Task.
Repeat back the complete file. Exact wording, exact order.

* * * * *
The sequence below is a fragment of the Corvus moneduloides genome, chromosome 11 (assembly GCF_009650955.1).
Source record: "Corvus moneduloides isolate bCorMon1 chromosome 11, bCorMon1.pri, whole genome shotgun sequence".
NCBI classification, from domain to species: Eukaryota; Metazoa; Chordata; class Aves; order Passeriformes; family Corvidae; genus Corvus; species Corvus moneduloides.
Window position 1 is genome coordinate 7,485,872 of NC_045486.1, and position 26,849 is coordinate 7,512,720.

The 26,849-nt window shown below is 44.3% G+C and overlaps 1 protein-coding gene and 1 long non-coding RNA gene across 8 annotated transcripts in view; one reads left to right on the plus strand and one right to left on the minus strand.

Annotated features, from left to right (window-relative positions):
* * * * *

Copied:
The sequence below is a fragment of the Corvus moneduloides genome, chromosome 11 (assembly GCF_009650955.1).
Source record: "Corvus moneduloides isolate bCorMon1 chromosome 11, bCorMon1.pri, whole genome shotgun sequence".
NCBI classification, from domain to species: Eukaryota; Metazoa; Chordata; class Aves; order Passeriformes; family Corvidae; genus Corvus; species Corvus moneduloides.
Window position 1 is genome coordinate 7,485,872 of NC_045486.1, and position 26,849 is coordinate 7,512,720.

The 26,849-nt window shown below is 44.3% G+C and overlaps 1 protein-coding gene and 1 long non-coding RNA gene across 8 annotated transcripts in view; one reads left to right on the plus strand and one right to left on the minus strand.

Annotated features, from left to right (window-relative positions):